Why do people get the urge to get back together with their exes? Even if things ended terribly and you know that it’s objectively a terrible idea to try again, why is there still a nagging voice in the back of your head suggesting that you guys give things another shot? You try to silence it, but it keeps on chattering. What gives?
According to licensed therapists, wanting to get back together with an ex–regardless of whether it’s actually practical or not–is very common. Family and relationship therapist Dr. Fran Walfish explains that being alone can be uncomfortable, which can make it tempting to go back to once loved you. Even though she says that “we are interdependent beings who need each other,” it’s important to approach a relationship as a “whole individual without the expectation of the other filling up gaps and holes… rather, two wholes equal the best couple.”
Therefore, it’s important to make sure you don’t want to get back together simply because you feel they “complete” you or because you are lonely. You’re a complete human yourself! Plus, hanging out with friends and (eventually) finding a few partner will take care of that loneliness–you don’t need your ex for that.
Psychologist Dr. Erika Martinez explains that the familiarity of an ex-plays a large role in your longing to go back to them. Even if the relationship wasn’t perfect, she says, it’s something that you are used to and it can be easier to fall back into a comfortable yet imperfect relationship than to find somebody completely new.
Basically, you can be motivated to return to your ex through fear.”It’s fear of going back to the dating scene, being open and vulnerable in a new relationship, or being heartbroken in a new relationship,” says Martinez. Other fears include not finding anyone better than your ex or being afraid that you let go of an important relationship without giving it a fair chance. Martinez suggests that a common reason for being hung up on a former partner is that “there’s still something left unresolved.”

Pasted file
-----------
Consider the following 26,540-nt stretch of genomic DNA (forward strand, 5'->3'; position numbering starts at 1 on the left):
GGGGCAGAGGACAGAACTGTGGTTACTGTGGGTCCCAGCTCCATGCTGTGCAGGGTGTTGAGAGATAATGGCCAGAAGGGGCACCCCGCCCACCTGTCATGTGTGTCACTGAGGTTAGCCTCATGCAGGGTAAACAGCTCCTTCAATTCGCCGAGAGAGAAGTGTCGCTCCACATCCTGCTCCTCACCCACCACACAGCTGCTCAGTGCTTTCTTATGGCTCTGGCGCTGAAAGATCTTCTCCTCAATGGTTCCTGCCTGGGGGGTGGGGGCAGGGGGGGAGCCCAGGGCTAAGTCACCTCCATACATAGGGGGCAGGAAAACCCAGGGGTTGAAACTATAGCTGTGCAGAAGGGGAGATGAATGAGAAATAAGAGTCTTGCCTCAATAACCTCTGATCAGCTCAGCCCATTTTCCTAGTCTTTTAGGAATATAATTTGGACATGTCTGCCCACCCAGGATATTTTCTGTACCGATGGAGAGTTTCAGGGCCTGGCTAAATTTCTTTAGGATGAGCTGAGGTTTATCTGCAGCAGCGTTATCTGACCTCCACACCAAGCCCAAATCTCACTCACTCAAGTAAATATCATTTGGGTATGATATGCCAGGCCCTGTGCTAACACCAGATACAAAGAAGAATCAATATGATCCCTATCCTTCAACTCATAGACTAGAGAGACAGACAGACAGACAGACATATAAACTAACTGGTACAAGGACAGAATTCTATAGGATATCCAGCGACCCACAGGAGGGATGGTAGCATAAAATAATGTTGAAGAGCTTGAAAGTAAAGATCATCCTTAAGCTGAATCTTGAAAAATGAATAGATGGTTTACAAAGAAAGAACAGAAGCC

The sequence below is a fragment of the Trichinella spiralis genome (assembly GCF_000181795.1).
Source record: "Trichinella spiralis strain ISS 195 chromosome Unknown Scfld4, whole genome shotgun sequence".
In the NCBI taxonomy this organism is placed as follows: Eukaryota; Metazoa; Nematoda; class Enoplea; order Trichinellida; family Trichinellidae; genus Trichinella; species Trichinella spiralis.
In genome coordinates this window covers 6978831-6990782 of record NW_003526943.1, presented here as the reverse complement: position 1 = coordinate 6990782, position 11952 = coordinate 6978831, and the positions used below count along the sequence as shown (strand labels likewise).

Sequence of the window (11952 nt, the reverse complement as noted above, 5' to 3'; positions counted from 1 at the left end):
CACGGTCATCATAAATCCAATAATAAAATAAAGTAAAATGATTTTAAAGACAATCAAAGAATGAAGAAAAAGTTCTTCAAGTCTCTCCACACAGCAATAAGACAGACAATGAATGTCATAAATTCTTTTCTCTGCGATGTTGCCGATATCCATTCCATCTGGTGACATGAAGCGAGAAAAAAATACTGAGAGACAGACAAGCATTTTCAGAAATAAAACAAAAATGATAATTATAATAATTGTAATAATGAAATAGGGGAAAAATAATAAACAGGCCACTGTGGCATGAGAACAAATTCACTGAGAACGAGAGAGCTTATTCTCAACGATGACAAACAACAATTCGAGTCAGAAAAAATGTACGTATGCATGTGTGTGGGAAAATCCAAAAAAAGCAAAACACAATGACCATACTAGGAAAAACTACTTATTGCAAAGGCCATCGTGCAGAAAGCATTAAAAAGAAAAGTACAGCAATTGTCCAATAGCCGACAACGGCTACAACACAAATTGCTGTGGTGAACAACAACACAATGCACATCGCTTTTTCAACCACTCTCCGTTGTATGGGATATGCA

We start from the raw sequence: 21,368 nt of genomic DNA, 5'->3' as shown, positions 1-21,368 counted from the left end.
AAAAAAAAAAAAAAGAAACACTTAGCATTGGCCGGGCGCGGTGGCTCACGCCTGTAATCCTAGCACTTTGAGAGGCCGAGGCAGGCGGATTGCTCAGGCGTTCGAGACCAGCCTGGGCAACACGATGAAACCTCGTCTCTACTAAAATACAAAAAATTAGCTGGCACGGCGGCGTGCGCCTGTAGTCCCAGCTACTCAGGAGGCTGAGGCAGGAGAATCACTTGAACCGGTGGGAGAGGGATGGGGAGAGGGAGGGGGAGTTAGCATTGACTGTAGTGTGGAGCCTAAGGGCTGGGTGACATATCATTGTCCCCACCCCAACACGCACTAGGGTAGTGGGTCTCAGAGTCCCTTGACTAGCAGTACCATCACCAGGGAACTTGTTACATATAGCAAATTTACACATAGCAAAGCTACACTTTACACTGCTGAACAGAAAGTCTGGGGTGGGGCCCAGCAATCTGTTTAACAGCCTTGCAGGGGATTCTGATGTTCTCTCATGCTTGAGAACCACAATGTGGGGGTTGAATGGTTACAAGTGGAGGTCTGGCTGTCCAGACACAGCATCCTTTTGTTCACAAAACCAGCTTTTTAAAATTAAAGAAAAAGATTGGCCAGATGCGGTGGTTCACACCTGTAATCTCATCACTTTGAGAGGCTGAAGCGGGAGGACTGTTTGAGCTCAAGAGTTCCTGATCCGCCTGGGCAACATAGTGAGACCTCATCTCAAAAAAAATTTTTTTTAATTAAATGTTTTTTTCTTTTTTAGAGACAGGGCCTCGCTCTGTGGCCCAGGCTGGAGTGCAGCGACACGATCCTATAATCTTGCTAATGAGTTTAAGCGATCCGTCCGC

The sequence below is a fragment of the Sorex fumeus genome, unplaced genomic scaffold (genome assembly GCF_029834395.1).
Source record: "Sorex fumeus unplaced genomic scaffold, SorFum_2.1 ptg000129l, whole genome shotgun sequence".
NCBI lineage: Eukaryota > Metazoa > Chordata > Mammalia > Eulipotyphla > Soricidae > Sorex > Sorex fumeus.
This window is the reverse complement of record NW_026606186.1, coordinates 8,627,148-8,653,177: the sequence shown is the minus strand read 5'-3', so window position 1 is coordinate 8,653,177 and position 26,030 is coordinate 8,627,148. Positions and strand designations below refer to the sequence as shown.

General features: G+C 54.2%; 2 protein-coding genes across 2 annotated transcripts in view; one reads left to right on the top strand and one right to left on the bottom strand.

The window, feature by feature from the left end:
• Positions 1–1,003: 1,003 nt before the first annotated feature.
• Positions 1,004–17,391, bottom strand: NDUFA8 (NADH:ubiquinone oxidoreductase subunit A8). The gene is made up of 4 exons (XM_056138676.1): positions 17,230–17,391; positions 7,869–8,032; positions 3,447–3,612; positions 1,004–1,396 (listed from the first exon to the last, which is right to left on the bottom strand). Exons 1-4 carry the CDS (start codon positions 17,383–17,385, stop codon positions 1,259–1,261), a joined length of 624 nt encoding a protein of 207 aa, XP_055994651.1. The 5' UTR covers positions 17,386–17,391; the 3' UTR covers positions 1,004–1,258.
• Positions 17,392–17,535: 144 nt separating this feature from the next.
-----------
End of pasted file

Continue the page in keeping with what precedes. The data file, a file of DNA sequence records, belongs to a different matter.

This doesn’t necessarily mean that you should get back together, though. There are ways to reach a solution that does not include going back to that person if you don’t think that they’re interested or if you don’t think things would end well if the relationship were rekindled.
It sounds cliché, I know, but time really does make things better and as more and more of it passes after your break up, you will be able to view that relationship more objectively and learn from it. What aspects did you like about that partner and which aspects of the relationship were toxic? Reflecting when some time has passed will help you make better decisions next time around.
You should absolutely stay away from your ex if they exhibited abusive behaviors, no matter how you think you feel about them right now. Martinez strongly relays that physical, verbal, and sexual abuse are all massive red flags and that relationships containing any type of abuse or manipulation should not be revived. Instead, there are resources that you can consult in order to help work through problems of the past but don’t call up your ex under any circumstances.
The psychologists do agree, though, that giving an ex another shot might actually make sense under some circumstances. “Maybe you had certain characteristics that led to the demise in the first go-around, and you’ve grown as a person, you’ve matured, you’ve changed,” suggests Martinez.
Walfish expressed something similar. If an ex “[demonstrates] genuine accountability and remorse for having hurt you” in the past and thinking about them has gotten in the way of your new relationships, then it might be time to give this person another chance.
Martinez highly recommends consulting a therapist before rushing into any decisions about whether to get back together with an ex. Talking things out may make the decision more clear and it’s helpful to get the professional advice of an objective, uninvolved third party.
In the end, whether or not you should get back together with an ex-depends on why you want to do so. If you’re lonely, scared of finding someone new, or have a history of abuse with this person, it’s best to stay away. If you and your former partner were simply incompatible at the time but have grown as people in a way that will make you happier together than before, it could be worth trying again.